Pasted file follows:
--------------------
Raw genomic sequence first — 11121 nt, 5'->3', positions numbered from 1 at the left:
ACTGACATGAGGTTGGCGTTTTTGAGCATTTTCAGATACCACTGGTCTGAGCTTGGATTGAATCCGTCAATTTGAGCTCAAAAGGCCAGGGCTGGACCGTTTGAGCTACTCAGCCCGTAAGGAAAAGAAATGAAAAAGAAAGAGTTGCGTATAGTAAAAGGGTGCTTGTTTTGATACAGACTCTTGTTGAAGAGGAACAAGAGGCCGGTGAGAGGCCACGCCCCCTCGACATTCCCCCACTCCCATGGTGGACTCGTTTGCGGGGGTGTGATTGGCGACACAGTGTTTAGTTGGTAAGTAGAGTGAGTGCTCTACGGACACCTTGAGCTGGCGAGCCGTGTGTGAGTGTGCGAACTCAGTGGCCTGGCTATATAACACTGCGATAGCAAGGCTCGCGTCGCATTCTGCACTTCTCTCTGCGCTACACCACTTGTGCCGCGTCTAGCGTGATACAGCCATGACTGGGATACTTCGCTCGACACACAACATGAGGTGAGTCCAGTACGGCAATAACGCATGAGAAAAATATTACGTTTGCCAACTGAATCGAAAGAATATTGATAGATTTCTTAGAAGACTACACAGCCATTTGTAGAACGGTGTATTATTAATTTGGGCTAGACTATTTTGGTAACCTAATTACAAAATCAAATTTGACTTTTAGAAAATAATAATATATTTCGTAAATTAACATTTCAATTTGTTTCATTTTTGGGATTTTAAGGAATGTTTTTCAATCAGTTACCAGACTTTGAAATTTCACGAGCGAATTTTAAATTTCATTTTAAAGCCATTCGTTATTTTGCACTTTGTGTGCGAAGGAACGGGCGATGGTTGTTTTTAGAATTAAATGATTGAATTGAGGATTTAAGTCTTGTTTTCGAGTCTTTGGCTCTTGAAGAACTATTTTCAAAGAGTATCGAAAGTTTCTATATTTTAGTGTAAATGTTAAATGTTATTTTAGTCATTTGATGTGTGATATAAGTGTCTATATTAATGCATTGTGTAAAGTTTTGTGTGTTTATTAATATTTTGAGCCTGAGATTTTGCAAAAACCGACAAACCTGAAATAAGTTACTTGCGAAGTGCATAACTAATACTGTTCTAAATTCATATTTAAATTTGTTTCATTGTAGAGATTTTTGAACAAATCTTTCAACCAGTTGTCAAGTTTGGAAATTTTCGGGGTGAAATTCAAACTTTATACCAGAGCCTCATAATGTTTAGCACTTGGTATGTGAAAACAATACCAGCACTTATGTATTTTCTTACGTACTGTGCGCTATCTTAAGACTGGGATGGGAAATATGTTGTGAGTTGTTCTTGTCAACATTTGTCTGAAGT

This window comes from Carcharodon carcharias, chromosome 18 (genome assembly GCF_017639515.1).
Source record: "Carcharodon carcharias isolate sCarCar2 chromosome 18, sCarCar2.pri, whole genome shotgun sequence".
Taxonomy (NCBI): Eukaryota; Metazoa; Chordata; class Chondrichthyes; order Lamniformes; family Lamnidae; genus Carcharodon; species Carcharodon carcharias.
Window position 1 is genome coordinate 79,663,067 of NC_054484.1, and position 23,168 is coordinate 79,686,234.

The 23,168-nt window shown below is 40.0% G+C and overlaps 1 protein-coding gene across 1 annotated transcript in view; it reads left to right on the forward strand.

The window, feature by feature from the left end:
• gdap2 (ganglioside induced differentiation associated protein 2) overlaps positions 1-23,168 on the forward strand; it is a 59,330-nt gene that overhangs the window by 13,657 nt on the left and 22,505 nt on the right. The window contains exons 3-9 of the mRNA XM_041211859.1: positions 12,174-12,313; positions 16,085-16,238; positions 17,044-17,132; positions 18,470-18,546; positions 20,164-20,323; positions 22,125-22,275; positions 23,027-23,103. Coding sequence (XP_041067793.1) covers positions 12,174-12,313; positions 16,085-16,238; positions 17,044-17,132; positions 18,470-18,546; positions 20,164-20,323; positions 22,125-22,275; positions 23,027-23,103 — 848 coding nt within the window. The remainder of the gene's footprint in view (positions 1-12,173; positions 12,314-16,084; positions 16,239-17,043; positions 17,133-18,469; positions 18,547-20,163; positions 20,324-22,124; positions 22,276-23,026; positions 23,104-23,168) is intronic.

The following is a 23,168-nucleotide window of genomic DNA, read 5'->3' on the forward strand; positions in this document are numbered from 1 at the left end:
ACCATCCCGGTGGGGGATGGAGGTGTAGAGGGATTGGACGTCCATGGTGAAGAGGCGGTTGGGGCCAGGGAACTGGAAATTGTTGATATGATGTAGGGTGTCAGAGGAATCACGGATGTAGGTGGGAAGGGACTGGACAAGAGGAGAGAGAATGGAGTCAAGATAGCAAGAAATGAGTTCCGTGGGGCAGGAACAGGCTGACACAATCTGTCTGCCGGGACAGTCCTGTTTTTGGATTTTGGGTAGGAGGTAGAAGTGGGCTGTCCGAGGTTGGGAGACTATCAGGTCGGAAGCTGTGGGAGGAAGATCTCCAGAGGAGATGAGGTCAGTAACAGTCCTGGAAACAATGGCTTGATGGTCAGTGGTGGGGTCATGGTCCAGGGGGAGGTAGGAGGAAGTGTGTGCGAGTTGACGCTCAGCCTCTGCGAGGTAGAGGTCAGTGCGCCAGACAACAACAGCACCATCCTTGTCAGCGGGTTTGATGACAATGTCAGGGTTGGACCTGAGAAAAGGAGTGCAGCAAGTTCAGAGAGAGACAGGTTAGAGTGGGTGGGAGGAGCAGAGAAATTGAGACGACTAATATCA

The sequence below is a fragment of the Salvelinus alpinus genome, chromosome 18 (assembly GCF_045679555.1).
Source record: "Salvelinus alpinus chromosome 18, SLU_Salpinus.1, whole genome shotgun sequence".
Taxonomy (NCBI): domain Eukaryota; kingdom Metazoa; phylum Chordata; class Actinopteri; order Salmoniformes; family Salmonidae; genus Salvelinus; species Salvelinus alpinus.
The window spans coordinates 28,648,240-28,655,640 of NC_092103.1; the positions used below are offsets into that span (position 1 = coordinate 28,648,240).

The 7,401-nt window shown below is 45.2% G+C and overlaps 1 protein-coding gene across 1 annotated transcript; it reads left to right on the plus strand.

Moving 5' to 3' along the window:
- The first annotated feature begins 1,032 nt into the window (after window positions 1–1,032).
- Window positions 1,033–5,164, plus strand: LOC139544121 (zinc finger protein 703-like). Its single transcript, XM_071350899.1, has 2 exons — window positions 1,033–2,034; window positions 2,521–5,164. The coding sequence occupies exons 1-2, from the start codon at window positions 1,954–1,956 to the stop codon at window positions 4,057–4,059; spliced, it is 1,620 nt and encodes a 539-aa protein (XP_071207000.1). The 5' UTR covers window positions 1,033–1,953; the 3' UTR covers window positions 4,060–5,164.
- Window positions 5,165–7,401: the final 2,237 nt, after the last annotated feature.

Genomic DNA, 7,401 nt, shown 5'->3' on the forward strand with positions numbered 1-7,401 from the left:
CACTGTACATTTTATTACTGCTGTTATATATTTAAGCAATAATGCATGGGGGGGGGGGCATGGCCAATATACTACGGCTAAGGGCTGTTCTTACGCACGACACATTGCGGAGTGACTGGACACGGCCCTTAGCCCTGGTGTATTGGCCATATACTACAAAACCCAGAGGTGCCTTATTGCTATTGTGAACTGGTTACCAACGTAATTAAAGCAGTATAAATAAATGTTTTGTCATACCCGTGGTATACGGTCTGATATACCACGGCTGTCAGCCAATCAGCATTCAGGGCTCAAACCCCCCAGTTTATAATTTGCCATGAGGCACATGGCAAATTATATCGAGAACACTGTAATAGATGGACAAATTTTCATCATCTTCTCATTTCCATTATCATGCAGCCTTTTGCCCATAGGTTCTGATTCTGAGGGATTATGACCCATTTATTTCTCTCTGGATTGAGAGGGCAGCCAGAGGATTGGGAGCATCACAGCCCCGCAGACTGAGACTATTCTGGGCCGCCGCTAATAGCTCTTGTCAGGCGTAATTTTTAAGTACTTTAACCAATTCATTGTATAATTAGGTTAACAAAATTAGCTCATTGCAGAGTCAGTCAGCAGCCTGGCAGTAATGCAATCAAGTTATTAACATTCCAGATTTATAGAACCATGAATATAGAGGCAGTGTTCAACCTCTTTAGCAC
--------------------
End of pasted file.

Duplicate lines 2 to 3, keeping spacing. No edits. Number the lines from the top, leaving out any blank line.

ACTGACATGAGGTTGGCGTTTTTGAGCATTTTCAGATACCACTGGTCTGAGCTTGGATTGAATCCGTCAATTTGAGCTCAAAAGGCCAGGGCTGGACCGTTTGAGCTACTCAGCCCGTAAGGAAAAGAAATGAAAAAGAAAGAGTTGCGTATAGTAAAAGGGTGCTTGTTTTGATACAGACTCTTGTTGAAGAGGAACAAGAGGCCGGTGAGAGGCCACGCCCCCTCGACATTCCCCCACTCCCATGGTGGACTCGTTTGCGGGGGTGTGATTGGCGACACAGTGTTTAGTTGGTAAGTAGAGTGAGTGCTCTACGGACACCTTGAGCTGGCGAGCCGTGTGTGAGTGTGCGAACTCAGTGGCCTGGCTATATAACACTGCGATAGCAAGGCTCGCGTCGCATTCTGCACTTCTCTCTGCGCTACACCACTTGTGCCGCGTCTAGCGTGATACAGCCATGACTGGGATACTTCGCTCGACACACAACATGAGGTGAGTCCAGTACGGCAATAACGCATGAGAAAAATATTACGTTTGCCAACTGAATCGAAAGAATATTGATAGATTTCTTAGAAGACTACACAGCCATTTGTAGAACGGTGTATTATTAATTTGGGCTAGACTATTTTGGTAACCTAATTACAAAATCAAATTTGACTTTTAGAAAATAATAATATATTTCGTAAATTAACATTTCAATTTGTTTCATTTTTGGGATTTTAAGGAATGTTTTTCAATCAGTTACCAGACTTTGAAATTTCACGAGCGAATTTTAAATTTCATTTTAAAGCCATTCGTTATTTTGCACTTTGTGTGCGAAGGAACGGGCGATGGTTGTTTTTAGAATTAAATGATTGAATTGAGGATTTAAGTCTTGTTTTCGAGTCTTTGGCTCTTGAAGAACTATTTTCAAAGAGTATCGAAAGTTTCTATATTTTAGTGTAAATGTTAAATGTTATTTTAGTCATTTGATGTGTGATATAAGTGTCTATATTAATGCATTGTGTAAAGTTTTGTGTGTTTATTAATATTTTGAGCCTGAGATTTTGCAAAAACCGACAAACCTGAAATAAGTTACTTGCGAAGTGCATAACTAATACTGTTCTAAATTCATATTTAAATTTGTTTCATTGTAGAGATTTTTGAACAAATCTTTCAACCAGTTGTCAAGTTTGGAAATTTTCGGGGTGAAATTCAAACTTTATACCAGAGCCTCATAATGTTTAGCACTTGGTATGTGAAAACAATACCAGCACTTATGTATTTTCTTACGTACTGTGCGCTATCTTAAGACTGGGATGGGAAATATGTTGTGAGTTGTTCTTGTCAACATTTGTCTGAAGT

This window comes from Carcharodon carcharias, chromosome 18 (genome assembly GCF_017639515.1).